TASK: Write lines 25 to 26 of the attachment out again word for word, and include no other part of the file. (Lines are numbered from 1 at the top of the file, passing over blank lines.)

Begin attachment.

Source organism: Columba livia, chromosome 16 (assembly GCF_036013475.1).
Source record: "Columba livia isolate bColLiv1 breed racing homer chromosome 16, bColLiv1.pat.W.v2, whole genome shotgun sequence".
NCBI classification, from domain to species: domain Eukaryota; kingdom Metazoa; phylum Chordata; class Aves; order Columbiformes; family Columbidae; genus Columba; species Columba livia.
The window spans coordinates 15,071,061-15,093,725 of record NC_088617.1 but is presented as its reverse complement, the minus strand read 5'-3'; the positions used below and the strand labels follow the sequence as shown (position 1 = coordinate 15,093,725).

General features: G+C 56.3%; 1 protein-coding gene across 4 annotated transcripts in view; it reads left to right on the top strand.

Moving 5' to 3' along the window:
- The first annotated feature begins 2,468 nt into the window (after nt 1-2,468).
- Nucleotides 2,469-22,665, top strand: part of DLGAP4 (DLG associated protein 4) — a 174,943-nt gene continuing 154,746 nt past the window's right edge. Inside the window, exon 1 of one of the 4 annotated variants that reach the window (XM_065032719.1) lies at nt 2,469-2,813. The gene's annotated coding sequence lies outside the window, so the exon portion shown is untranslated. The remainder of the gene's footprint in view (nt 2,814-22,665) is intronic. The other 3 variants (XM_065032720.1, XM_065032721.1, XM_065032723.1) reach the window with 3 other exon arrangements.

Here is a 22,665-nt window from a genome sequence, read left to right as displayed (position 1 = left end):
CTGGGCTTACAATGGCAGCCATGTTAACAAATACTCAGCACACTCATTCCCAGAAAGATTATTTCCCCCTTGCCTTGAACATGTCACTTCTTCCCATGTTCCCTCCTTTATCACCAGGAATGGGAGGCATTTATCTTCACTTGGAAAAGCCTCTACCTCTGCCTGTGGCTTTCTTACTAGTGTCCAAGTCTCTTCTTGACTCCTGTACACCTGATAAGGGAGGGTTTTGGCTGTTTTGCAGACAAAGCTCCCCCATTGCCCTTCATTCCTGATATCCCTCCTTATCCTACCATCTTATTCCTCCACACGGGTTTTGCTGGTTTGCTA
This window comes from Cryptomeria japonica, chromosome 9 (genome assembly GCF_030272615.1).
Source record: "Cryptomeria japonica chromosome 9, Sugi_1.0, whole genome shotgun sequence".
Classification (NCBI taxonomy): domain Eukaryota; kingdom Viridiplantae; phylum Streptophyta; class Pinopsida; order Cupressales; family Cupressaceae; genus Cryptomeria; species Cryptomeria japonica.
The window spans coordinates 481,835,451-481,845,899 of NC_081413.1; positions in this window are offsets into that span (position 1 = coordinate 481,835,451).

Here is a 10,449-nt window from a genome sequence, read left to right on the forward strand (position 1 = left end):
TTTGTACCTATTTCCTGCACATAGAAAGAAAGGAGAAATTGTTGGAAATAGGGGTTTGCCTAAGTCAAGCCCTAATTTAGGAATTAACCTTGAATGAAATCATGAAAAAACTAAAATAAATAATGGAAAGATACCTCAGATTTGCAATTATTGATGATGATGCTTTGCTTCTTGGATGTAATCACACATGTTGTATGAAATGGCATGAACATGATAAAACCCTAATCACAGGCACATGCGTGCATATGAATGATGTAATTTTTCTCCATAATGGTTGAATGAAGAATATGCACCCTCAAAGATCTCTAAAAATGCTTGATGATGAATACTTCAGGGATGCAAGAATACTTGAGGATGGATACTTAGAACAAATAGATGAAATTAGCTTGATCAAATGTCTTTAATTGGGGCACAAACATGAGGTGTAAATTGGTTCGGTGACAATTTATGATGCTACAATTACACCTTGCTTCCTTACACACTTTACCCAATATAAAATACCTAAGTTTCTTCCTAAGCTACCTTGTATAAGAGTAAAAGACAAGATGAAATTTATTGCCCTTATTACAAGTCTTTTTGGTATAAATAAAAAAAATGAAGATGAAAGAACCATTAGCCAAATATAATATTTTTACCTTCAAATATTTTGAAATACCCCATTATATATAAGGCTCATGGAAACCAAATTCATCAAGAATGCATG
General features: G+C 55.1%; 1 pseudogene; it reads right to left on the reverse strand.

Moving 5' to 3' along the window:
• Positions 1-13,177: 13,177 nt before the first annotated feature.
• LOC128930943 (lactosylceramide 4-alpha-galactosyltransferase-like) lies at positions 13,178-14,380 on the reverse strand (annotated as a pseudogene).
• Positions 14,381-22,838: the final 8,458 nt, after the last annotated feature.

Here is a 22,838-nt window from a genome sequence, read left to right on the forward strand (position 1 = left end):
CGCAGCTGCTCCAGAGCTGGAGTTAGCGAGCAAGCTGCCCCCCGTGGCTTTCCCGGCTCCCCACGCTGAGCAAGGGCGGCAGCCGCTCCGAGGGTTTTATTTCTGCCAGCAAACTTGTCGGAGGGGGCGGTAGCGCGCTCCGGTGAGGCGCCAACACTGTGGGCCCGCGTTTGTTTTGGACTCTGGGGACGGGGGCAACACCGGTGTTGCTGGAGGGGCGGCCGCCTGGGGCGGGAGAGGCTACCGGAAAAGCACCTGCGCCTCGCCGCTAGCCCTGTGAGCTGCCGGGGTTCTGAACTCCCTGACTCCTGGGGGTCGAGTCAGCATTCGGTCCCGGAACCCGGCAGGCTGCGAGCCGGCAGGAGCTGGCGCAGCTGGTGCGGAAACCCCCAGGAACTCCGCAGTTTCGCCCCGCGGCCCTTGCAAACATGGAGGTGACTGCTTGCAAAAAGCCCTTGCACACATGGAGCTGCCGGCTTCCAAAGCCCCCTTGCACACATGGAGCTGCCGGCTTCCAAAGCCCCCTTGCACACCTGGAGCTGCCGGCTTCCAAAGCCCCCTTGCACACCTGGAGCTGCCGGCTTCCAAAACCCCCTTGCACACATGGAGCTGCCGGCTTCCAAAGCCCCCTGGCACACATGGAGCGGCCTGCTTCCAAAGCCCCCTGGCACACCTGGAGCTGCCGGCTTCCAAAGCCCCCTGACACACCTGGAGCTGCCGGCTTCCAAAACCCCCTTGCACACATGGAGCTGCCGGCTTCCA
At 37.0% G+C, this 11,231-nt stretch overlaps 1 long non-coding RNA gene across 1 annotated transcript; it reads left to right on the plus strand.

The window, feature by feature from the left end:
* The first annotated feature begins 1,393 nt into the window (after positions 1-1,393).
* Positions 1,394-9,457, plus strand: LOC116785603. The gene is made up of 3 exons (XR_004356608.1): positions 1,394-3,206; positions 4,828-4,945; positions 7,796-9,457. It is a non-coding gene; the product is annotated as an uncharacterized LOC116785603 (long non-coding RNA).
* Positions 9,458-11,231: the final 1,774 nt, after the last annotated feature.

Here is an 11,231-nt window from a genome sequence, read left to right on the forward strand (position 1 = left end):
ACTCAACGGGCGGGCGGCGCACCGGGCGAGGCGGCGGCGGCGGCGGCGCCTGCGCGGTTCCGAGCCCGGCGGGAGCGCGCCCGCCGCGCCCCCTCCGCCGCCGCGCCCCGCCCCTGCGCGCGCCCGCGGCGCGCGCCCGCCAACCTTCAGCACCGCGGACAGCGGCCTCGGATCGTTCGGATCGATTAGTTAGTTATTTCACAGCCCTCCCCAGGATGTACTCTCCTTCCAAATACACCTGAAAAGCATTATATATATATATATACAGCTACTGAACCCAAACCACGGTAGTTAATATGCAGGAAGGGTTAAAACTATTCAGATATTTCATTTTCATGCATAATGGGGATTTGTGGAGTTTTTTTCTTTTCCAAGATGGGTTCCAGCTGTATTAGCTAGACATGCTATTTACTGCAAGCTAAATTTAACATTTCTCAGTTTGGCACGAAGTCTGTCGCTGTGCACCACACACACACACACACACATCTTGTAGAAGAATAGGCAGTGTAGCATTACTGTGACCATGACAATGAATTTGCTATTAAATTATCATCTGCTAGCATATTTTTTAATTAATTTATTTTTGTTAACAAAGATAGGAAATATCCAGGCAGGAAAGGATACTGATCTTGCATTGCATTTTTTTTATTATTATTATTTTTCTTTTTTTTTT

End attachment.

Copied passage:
The window, feature by feature from the left end:
* The first annotated feature begins 1,393 nt into the window (after positions 1-1,393).